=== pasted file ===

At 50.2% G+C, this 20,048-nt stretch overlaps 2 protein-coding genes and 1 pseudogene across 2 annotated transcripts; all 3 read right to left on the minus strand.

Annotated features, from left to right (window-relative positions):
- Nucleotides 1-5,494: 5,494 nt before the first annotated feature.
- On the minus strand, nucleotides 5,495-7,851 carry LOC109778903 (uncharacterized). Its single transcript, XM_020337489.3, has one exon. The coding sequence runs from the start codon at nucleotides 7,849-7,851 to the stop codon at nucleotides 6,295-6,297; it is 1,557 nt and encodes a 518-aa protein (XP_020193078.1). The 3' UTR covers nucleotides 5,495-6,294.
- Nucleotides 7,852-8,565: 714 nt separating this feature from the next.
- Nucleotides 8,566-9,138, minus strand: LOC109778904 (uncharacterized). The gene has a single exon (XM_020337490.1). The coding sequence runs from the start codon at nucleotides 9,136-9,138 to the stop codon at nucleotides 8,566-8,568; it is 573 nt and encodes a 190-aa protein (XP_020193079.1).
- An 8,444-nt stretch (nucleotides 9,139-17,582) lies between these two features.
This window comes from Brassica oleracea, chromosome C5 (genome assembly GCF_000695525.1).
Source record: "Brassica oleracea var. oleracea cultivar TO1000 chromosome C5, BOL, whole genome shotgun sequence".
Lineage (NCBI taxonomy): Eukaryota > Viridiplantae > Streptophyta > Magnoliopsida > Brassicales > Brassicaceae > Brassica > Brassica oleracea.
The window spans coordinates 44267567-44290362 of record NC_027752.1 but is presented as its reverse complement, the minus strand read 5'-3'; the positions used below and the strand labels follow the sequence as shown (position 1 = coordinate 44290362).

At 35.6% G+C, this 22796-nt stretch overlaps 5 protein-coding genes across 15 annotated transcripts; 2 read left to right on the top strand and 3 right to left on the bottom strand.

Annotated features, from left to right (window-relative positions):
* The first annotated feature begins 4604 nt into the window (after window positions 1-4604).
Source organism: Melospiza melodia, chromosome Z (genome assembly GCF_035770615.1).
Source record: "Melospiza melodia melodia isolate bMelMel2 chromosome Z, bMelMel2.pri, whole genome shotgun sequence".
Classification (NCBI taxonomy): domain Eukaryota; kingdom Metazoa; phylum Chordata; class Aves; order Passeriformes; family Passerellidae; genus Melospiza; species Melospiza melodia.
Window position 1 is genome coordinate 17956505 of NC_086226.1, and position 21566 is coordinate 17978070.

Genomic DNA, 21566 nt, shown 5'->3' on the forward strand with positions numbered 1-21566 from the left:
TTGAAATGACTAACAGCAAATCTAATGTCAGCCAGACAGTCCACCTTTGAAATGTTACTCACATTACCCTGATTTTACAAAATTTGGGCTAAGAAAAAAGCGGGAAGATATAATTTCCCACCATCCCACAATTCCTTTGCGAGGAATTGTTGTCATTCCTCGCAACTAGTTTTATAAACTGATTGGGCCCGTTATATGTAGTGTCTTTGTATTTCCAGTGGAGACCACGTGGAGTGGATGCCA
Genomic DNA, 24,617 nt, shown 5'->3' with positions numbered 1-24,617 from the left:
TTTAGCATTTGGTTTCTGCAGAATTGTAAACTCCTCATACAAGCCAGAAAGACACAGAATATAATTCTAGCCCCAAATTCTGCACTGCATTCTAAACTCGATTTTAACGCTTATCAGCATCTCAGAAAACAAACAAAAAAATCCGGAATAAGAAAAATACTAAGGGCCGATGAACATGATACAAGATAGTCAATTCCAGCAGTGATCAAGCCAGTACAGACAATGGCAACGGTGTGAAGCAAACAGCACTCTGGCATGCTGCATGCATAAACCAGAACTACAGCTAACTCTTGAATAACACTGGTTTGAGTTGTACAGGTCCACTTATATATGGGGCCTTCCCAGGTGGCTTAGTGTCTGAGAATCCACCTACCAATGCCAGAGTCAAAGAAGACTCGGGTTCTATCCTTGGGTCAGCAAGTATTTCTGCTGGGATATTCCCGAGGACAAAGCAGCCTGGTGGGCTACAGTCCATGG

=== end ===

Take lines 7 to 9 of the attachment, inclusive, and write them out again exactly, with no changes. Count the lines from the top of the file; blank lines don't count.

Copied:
- An 8,444-nt stretch (nucleotides 9,139-17,582) lies between these two features.
This window comes from Brassica oleracea, chromosome C5 (genome assembly GCF_000695525.1).
Source record: "Brassica oleracea var. oleracea cultivar TO1000 chromosome C5, BOL, whole genome shotgun sequence".